The rebozo has been known since the Conquest, it is believed to be a product of miscegenation. Throughout its history this feminine garment has been made by Mexican artisans. It is one of the most recognized traditions. “Nowadays it is being lost,” says Lupita Zepeda, an expert on the subject, and adds: “because people have reduced it to something folkloric, but they forget that for many years it was a basic garment for humble and aristocrats. There was a rebozo for every occasion: for the market, church, work, children, parties. It is part of our symbols and we have lost it”.
The elaboration of a rebozo is totally handmade, because there is no machine for the finished ones, the women who make them take many hours to finish them. Like many other artisans, they do not even earn enough to eat. Lupita Zepeda, who was born in Guadalajara and lives in Ajijic, is an entrepreneur and has been in the rebozo business for 20 years. She not only promotes the use of this garment through her lectures around the world, but also sells rebozos from all over the country. “When I came into this world I did it wrapped in a rebozo from Santa Maria, that my father had given my mother to carry me, at five years old I appear in a photograph wrapped in my rebozo, since then my passion for this garment of love and emotions. It is not only fabric, it is an embrace, something that covers us with beautiful designs and colors, made by the hands of tireless women. My goal is for it to be recognized as something fashionable. I show how there are hundreds of ways to wear them.” Lupita, whose business is called Paño de Sol, has dedicated herself to helping indigenous women artisans who are high in the mountains, in the most remote places and seeks them out and gives them money so they can produce, pays them well for their work and not only that she helps them in other ways and promotes them by taking them to national congresses and fairs. “We have to recognize their work and not haggle them on the price of their goods. There are very fine works that are expensive and we have to learn to value them. The rebozo is not for dressing up as a Mexican during national holidays, but to wear it at other events with pride of wearing a beautiful handmade work.”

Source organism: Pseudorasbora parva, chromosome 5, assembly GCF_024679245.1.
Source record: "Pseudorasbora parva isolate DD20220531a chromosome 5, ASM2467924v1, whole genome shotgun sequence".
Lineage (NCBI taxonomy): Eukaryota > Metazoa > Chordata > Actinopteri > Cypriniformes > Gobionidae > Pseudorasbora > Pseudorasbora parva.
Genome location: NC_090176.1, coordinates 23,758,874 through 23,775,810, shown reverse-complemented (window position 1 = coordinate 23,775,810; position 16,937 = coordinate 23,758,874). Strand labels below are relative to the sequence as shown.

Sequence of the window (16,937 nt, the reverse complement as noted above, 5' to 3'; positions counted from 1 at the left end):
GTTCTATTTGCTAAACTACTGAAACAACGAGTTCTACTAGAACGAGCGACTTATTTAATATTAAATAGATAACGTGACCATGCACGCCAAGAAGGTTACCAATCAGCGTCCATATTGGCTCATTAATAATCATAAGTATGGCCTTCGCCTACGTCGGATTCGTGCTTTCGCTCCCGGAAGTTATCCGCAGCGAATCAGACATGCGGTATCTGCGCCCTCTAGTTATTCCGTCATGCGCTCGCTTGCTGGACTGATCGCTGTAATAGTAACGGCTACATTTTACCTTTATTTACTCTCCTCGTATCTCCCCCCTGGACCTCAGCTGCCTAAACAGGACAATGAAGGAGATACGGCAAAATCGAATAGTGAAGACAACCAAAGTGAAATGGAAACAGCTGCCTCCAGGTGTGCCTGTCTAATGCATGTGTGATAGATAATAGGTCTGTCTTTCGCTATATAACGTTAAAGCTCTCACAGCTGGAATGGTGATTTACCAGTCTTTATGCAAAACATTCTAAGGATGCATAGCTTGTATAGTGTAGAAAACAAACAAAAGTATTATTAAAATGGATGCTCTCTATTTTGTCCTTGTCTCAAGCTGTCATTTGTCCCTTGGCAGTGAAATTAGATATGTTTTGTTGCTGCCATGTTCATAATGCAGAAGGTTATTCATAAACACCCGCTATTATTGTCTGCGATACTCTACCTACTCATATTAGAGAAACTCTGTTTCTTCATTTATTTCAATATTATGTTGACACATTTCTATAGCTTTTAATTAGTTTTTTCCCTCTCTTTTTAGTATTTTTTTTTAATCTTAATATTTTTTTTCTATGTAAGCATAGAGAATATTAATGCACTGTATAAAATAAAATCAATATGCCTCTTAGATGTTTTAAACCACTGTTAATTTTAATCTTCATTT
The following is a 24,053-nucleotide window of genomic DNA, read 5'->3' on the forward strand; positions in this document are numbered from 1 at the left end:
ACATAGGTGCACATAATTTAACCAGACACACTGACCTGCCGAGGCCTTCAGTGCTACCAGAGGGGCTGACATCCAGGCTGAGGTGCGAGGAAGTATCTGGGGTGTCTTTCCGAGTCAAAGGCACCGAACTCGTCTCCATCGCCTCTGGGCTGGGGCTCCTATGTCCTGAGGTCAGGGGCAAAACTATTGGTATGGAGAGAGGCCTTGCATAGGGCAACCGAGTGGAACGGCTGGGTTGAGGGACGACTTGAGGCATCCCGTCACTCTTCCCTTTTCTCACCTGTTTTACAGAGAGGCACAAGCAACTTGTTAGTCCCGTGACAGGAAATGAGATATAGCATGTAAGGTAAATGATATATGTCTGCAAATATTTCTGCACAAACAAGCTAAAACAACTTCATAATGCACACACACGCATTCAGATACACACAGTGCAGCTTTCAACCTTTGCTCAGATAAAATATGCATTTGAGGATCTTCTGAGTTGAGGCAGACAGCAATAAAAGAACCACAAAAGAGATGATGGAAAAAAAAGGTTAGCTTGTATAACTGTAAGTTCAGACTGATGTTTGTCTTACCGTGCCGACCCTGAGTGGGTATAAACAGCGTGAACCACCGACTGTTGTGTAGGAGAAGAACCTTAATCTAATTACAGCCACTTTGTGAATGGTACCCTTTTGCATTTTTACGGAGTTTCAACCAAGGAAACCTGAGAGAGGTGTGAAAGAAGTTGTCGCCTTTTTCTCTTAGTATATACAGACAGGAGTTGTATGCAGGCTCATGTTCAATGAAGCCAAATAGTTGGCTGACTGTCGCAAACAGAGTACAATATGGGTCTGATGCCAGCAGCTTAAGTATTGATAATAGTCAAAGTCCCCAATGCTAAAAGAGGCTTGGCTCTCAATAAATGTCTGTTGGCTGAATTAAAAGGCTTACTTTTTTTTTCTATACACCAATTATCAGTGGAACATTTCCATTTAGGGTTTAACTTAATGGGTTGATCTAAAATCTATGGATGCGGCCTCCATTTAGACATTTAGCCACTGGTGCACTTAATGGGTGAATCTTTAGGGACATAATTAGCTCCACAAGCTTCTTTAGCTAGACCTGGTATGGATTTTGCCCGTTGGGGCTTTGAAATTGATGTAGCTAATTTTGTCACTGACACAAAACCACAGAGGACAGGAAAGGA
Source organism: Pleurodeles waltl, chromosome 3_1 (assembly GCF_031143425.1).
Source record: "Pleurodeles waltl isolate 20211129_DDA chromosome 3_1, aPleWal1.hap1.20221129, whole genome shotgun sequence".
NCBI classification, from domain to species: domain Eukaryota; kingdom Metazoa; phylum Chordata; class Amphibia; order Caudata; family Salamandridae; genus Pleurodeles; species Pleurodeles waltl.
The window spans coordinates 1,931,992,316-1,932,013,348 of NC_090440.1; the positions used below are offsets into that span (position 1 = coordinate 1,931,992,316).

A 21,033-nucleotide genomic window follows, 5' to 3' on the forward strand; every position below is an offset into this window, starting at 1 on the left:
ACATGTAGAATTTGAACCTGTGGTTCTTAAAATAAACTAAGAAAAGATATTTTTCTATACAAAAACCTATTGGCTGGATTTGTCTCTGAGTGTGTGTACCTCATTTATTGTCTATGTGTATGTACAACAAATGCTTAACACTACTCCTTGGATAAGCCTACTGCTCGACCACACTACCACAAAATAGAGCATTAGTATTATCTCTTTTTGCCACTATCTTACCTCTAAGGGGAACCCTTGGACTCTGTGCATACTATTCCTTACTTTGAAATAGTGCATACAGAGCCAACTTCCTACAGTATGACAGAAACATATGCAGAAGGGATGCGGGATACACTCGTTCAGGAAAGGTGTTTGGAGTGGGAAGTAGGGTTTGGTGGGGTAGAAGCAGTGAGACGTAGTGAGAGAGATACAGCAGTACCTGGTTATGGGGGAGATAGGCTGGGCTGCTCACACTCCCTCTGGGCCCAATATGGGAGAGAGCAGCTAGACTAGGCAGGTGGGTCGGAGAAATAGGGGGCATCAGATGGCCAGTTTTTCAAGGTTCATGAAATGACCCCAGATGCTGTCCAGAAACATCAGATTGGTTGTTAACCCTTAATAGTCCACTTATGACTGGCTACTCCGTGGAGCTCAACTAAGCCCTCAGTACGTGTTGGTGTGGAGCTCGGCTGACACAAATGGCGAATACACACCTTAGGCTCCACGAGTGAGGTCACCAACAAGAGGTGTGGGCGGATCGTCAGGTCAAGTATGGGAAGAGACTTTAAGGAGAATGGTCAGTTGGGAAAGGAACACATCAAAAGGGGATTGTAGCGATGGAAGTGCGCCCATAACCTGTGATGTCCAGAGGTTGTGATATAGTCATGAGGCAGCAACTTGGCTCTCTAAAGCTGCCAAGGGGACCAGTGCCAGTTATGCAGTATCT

This garment is made of various materials such as cotton, silk, rayon and various blends and there are several regions in the country famous for its creations, the most famous is Santa Maria del Rio, in San Luis Potosi and also in Michoacan. Before the arrival of the Spaniards, the Indians used the “ayate” made of maguey fiber, which was used to transport children and objects. It was the antecedent of the rebozo, which with the conquest received the influence of the Spanish mantilla and the Manila shawl. At the end of the 16th century, the rebozo was worn by all Mexican women without distinction of class.
To learn more about the rebozo and its history, consult Lupita Zepeda, Paño de Sol, who tells us that this tradition needs to be brought back into fashion.
Ilsa Picazo, originally from Mexico City, has lived in Ajijic for 20 years, is a journalist and writer. She has published three books, Mujeres de Trece Lunas (Women of Thirteen Moons), Atrévete a Ser Mujer con M Mayuscula (Dare to be Woman with a Capital M), and Ondine y Su Otra Vida, (Ondine and Her Other Life).
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